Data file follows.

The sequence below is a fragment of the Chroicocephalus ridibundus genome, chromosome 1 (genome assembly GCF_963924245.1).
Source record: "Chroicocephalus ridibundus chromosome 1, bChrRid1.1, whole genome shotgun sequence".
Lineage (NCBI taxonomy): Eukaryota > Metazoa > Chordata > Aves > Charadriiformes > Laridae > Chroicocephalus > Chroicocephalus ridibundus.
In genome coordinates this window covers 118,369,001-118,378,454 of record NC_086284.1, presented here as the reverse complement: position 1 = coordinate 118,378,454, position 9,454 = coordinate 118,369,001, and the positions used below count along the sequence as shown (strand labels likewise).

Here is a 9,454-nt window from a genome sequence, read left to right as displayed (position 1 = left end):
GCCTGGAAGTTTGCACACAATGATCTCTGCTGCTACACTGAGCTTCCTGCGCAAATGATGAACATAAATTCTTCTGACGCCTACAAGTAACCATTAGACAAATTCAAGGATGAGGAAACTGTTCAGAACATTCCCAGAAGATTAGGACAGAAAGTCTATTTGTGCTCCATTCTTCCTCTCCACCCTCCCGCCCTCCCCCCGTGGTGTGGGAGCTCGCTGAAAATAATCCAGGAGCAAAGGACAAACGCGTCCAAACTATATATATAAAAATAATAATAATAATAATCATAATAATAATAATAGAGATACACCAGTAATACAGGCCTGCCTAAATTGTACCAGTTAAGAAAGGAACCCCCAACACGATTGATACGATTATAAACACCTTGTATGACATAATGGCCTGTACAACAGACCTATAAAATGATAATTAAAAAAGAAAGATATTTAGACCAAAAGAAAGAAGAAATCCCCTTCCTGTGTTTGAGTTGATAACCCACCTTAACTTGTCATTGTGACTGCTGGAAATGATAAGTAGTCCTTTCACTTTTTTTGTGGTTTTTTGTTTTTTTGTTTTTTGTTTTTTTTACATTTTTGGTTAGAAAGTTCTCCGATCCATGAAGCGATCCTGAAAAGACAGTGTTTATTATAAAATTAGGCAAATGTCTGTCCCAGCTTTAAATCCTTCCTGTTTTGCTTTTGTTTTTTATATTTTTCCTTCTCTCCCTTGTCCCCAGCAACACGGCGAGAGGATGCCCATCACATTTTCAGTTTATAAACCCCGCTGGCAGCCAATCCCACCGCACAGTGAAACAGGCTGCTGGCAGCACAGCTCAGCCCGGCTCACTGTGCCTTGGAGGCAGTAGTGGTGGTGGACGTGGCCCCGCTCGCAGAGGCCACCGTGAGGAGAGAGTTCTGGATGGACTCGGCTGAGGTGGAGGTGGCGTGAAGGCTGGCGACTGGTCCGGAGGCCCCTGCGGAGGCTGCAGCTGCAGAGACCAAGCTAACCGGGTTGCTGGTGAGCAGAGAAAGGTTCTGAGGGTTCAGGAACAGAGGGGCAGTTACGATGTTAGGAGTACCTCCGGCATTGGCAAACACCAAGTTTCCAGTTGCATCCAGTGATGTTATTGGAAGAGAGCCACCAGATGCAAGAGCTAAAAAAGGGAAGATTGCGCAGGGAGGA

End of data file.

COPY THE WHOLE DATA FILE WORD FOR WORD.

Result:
The sequence below is a fragment of the Chroicocephalus ridibundus genome, chromosome 1 (genome assembly GCF_963924245.1).
Source record: "Chroicocephalus ridibundus chromosome 1, bChrRid1.1, whole genome shotgun sequence".
Lineage (NCBI taxonomy): Eukaryota > Metazoa > Chordata > Aves > Charadriiformes > Laridae > Chroicocephalus > Chroicocephalus ridibundus.
In genome coordinates this window covers 118,369,001-118,378,454 of record NC_086284.1, presented here as the reverse complement: position 1 = coordinate 118,378,454, position 9,454 = coordinate 118,369,001, and the positions used below count along the sequence as shown (strand labels likewise).

Here is a 9,454-nt window from a genome sequence, read left to right as displayed (position 1 = left end):
GCCTGGAAGTTTGCACACAATGATCTCTGCTGCTACACTGAGCTTCCTGCGCAAATGATGAACATAAATTCTTCTGACGCCTACAAGTAACCATTAGACAAATTCAAGGATGAGGAAACTGTTCAGAACATTCCCAGAAGATTAGGACAGAAAGTCTATTTGTGCTCCATTCTTCCTCTCCACCCTCCCGCCCTCCCCCCGTGGTGTGGGAGCTCGCTGAAAATAATCCAGGAGCAAAGGACAAACGCGTCCAAACTATATATATAAAAATAATAATAATAATAATCATAATAATAATAATAGAGATACACCAGTAATACAGGCCTGCCTAAATTGTACCAGTTAAGAAAGGAACCCCCAACACGATTGATACGATTATAAACACCTTGTATGACATAATGGCCTGTACAACAGACCTATAAAATGATAATTAAAAAAGAAAGATATTTAGACCAAAAGAAAGAAGAAATCCCCTTCCTGTGTTTGAGTTGATAACCCACCTTAACTTGTCATTGTGACTGCTGGAAATGATAAGTAGTCCTTTCACTTTTTTTGTGGTTTTTTGTTTTTTTGTTTTTTGTTTTTTTTACATTTTTGGTTAGAAAGTTCTCCGATCCATGAAGCGATCCTGAAAAGACAGTGTTTATTATAAAATTAGGCAAATGTCTGTCCCAGCTTTAAATCCTTCCTGTTTTGCTTTTGTTTTTTATATTTTTCCTTCTCTCCCTTGTCCCCAGCAACACGGCGAGAGGATGCCCATCACATTTTCAGTTTATAAACCCCGCTGGCAGCCAATCCCACCGCACAGTGAAACAGGCTGCTGGCAGCACAGCTCAGCCCGGCTCACTGTGCCTTGGAGGCAGTAGTGGTGGTGGACGTGGCCCCGCTCGCAGAGGCCACCGTGAGGAGAGAGTTCTGGATGGACTCGGCTGAGGTGGAGGTGGCGTGAAGGCTGGCGACTGGTCCGGAGGCCCCTGCGGAGGCTGCAGCTGCAGAGACCAAGCTAACCGGGTTGCTGGTGAGCAGAGAAAGGTTCTGAGGGTTCAGGAACAGAGGGGCAGTTACGATGTTAGGAGTACCTCCGGCATTGGCAAACACCAAGTTTCCAGTTGCATCCAGTGATGTTATTGGAAGAGAGCCACCAGATGCAAGAGCTAAAAAAGGGAAGATTGCGCAGGGAGGA